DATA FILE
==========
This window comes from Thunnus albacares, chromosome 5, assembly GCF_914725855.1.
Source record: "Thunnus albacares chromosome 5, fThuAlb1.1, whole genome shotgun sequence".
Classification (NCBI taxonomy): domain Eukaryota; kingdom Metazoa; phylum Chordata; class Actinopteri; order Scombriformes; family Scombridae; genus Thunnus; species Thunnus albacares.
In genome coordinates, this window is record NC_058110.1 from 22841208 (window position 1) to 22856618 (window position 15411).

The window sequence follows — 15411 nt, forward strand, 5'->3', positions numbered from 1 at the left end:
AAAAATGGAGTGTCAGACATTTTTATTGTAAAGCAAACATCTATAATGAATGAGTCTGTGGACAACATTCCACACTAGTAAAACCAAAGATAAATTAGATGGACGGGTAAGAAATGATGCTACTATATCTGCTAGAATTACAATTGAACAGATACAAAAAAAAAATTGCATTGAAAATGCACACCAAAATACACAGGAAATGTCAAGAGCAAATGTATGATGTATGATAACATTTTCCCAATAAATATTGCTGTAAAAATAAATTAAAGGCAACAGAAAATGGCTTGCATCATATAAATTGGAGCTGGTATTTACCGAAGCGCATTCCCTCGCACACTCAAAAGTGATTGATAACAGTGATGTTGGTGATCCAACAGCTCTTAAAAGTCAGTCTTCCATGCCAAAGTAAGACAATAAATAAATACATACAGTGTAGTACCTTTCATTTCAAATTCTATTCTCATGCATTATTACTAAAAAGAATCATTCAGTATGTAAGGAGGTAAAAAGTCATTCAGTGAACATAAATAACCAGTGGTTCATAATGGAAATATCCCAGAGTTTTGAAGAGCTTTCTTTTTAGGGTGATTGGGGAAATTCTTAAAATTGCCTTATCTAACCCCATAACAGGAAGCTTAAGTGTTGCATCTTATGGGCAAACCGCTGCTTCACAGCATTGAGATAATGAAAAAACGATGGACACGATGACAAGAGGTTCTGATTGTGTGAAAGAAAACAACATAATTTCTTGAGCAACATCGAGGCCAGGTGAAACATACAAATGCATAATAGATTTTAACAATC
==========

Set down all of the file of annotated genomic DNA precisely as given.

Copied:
This window comes from Thunnus albacares, chromosome 5, assembly GCF_914725855.1.
Source record: "Thunnus albacares chromosome 5, fThuAlb1.1, whole genome shotgun sequence".
Classification (NCBI taxonomy): domain Eukaryota; kingdom Metazoa; phylum Chordata; class Actinopteri; order Scombriformes; family Scombridae; genus Thunnus; species Thunnus albacares.
In genome coordinates, this window is record NC_058110.1 from 22841208 (window position 1) to 22856618 (window position 15411).

The window sequence follows — 15411 nt, forward strand, 5'->3', positions numbered from 1 at the left end:
AAAAATGGAGTGTCAGACATTTTTATTGTAAAGCAAACATCTATAATGAATGAGTCTGTGGACAACATTCCACACTAGTAAAACCAAAGATAAATTAGATGGACGGGTAAGAAATGATGCTACTATATCTGCTAGAATTACAATTGAACAGATACAAAAAAAAAATTGCATTGAAAATGCACACCAAAATACACAGGAAATGTCAAGAGCAAATGTATGATGTATGATAACATTTTCCCAATAAATATTGCTGTAAAAATAAATTAAAGGCAACAGAAAATGGCTTGCATCATATAAATTGGAGCTGGTATTTACCGAAGCGCATTCCCTCGCACACTCAAAAGTGATTGATAACAGTGATGTTGGTGATCCAACAGCTCTTAAAAGTCAGTCTTCCATGCCAAAGTAAGACAATAAATAAATACATACAGTGTAGTACCTTTCATTTCAAATTCTATTCTCATGCATTATTACTAAAAAGAATCATTCAGTATGTAAGGAGGTAAAAAGTCATTCAGTGAACATAAATAACCAGTGGTTCATAATGGAAATATCCCAGAGTTTTGAAGAGCTTTCTTTTTAGGGTGATTGGGGAAATTCTTAAAATTGCCTTATCTAACCCCATAACAGGAAGCTTAAGTGTTGCATCTTATGGGCAAACCGCTGCTTCACAGCATTGAGATAATGAAAAAACGATGGACACGATGACAAGAGGTTCTGATTGTGTGAAAGAAAACAACATAATTTCTTGAGCAACATCGAGGCCAGGTGAAACATACAAATGCATAATAGATTTTAACAATC